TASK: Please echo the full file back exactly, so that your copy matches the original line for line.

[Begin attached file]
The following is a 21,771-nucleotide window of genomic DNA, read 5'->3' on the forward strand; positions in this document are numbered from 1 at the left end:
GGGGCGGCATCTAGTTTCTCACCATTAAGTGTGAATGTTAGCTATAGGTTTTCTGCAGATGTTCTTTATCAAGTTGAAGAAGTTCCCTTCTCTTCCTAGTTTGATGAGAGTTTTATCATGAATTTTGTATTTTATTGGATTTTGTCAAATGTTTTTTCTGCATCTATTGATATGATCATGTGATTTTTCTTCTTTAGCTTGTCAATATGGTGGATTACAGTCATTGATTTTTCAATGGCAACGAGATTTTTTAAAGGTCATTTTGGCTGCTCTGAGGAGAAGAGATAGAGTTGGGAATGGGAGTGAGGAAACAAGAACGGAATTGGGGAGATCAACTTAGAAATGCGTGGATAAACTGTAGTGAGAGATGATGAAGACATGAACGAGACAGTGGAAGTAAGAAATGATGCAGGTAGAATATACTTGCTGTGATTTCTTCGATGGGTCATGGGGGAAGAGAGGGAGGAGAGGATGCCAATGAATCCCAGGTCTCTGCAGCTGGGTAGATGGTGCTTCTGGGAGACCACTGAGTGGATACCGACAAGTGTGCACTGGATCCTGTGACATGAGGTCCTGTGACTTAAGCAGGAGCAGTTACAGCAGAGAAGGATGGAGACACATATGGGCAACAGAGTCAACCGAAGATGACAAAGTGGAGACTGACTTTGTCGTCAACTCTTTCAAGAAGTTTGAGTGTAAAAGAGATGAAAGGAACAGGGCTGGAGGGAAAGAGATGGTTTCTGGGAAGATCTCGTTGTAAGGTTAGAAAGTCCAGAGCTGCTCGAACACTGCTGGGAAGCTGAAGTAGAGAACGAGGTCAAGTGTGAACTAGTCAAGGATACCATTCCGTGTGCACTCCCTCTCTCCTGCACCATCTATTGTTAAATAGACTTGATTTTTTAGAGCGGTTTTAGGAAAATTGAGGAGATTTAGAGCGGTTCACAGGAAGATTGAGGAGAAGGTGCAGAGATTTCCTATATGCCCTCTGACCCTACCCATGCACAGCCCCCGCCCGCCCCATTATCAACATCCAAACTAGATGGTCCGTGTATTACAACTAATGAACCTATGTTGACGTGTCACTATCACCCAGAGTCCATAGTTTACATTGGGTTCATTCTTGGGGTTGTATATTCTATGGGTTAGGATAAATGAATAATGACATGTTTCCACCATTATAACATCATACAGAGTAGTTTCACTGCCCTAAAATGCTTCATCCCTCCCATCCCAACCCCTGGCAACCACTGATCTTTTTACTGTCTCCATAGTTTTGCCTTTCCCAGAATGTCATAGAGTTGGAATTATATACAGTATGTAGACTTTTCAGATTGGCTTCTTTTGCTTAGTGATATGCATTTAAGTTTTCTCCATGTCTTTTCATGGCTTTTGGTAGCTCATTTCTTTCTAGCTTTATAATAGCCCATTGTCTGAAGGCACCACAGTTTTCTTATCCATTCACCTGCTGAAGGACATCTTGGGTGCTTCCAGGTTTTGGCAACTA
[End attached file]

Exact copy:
The following is a 21,771-nucleotide window of genomic DNA, read 5'->3' on the forward strand; positions in this document are numbered from 1 at the left end:
GGGGCGGCATCTAGTTTCTCACCATTAAGTGTGAATGTTAGCTATAGGTTTTCTGCAGATGTTCTTTATCAAGTTGAAGAAGTTCCCTTCTCTTCCTAGTTTGATGAGAGTTTTATCATGAATTTTGTATTTTATTGGATTTTGTCAAATGTTTTTTCTGCATCTATTGATATGATCATGTGATTTTTCTTCTTTAGCTTGTCAATATGGTGGATTACAGTCATTGATTTTTCAATGGCAACGAGATTTTTTAAAGGTCATTTTGGCTGCTCTGAGGAGAAGAGATAGAGTTGGGAATGGGAGTGAGGAAACAAGAACGGAATTGGGGAGATCAACTTAGAAATGCGTGGATAAACTGTAGTGAGAGATGATGAAGACATGAACGAGACAGTGGAAGTAAGAAATGATGCAGGTAGAATATACTTGCTGTGATTTCTTCGATGGGTCATGGGGGAAGAGAGGGAGGAGAGGATGCCAATGAATCCCAGGTCTCTGCAGCTGGGTAGATGGTGCTTCTGGGAGACCACTGAGTGGATACCGACAAGTGTGCACTGGATCCTGTGACATGAGGTCCTGTGACTTAAGCAGGAGCAGTTACAGCAGAGAAGGATGGAGACACATATGGGCAACAGAGTCAACCGAAGATGACAAAGTGGAGACTGACTTTGTCGTCAACTCTTTCAAGAAGTTTGAGTGTAAAAGAGATGAAAGGAACAGGGCTGGAGGGAAAGAGATGGTTTCTGGGAAGATCTCGTTGTAAGGTTAGAAAGTCCAGAGCTGCTCGAACACTGCTGGGAAGCTGAAGTAGAGAACGAGGTCAAGTGTGAACTAGTCAAGGATACCATTCCGTGTGCACTCCCTCTCTCCTGCACCATCTATTGTTAAATAGACTTGATTTTTTAGAGCGGTTTTAGGAAAATTGAGGAGATTTAGAGCGGTTCACAGGAAGATTGAGGAGAAGGTGCAGAGATTTCCTATATGCCCTCTGACCCTACCCATGCACAGCCCCCGCCCGCCCCATTATCAACATCCAAACTAGATGGTCCGTGTATTACAACTAATGAACCTATGTTGACGTGTCACTATCACCCAGAGTCCATAGTTTACATTGGGTTCATTCTTGGGGTTGTATATTCTATGGGTTAGGATAAATGAATAATGACATGTTTCCACCATTATAACATCATACAGAGTAGTTTCACTGCCCTAAAATGCTTCATCCCTCCCATCCCAACCCCTGGCAACCACTGATCTTTTTACTGTCTCCATAGTTTTGCCTTTCCCAGAATGTCATAGAGTTGGAATTATATACAGTATGTAGACTTTTCAGATTGGCTTCTTTTGCTTAGTGATATGCATTTAAGTTTTCTCCATGTCTTTTCATGGCTTTTGGTAGCTCATTTCTTTCTAGCTTTATAATAGCCCATTGTCTGAAGGCACCACAGTTTTCTTATCCATTCACCTGCTGAAGGACATCTTGGGTGCTTCCAGGTTTTGGCAACTA